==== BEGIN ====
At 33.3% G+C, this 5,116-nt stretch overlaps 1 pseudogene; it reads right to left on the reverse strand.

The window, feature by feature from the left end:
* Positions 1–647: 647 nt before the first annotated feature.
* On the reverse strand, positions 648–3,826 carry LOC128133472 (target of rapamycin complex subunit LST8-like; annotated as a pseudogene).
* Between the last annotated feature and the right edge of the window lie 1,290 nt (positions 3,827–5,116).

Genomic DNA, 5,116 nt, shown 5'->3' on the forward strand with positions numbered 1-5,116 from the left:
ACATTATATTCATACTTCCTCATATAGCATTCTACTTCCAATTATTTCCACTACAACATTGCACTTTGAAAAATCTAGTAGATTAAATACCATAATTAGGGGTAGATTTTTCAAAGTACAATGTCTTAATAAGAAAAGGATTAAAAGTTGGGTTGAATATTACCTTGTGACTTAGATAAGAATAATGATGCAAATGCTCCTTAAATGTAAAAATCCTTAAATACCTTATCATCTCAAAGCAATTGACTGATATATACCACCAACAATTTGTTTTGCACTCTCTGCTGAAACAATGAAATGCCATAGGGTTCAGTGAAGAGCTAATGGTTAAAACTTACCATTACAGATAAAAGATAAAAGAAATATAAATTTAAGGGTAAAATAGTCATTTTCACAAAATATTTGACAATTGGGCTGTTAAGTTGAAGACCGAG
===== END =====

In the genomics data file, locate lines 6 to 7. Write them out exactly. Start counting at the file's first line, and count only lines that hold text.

Genomic DNA, 5,116 nt, shown 5'->3' on the forward strand with positions numbered 1-5,116 from the left:
ACATTATATTCATACTTCCTCATATAGCATTCTACTTCCAATTATTTCCACTACAACATTGCACTTTGAAAAATCTAGTAGATTAAATACCATAATTAGGGGTAGATTTTTCAAAGTACAATGTCTTAATAAGAAAAGGATTAAAAGTTGGGTTGAATATTACCTTGTGACTTAGATAAGAATAATGATGCAAATGCTCCTTAAATGTAAAAATCCTTAAATACCTTATCATCTCAAAGCAATTGACTGATATATACCACCAACAATTTGTTTTGCACTCTCTGCTGAAACAATGAAATGCCATAGGGTTCAGTGAAGAGCTAATGGTTAAAACTTACCATTACAGATAAAAGATAAAAGAAATATAAATTTAAGGGTAAAATAGTCATTTTCACAAAATATTTGACAATTGGGCTGTTAAGTTGAAGACCGAG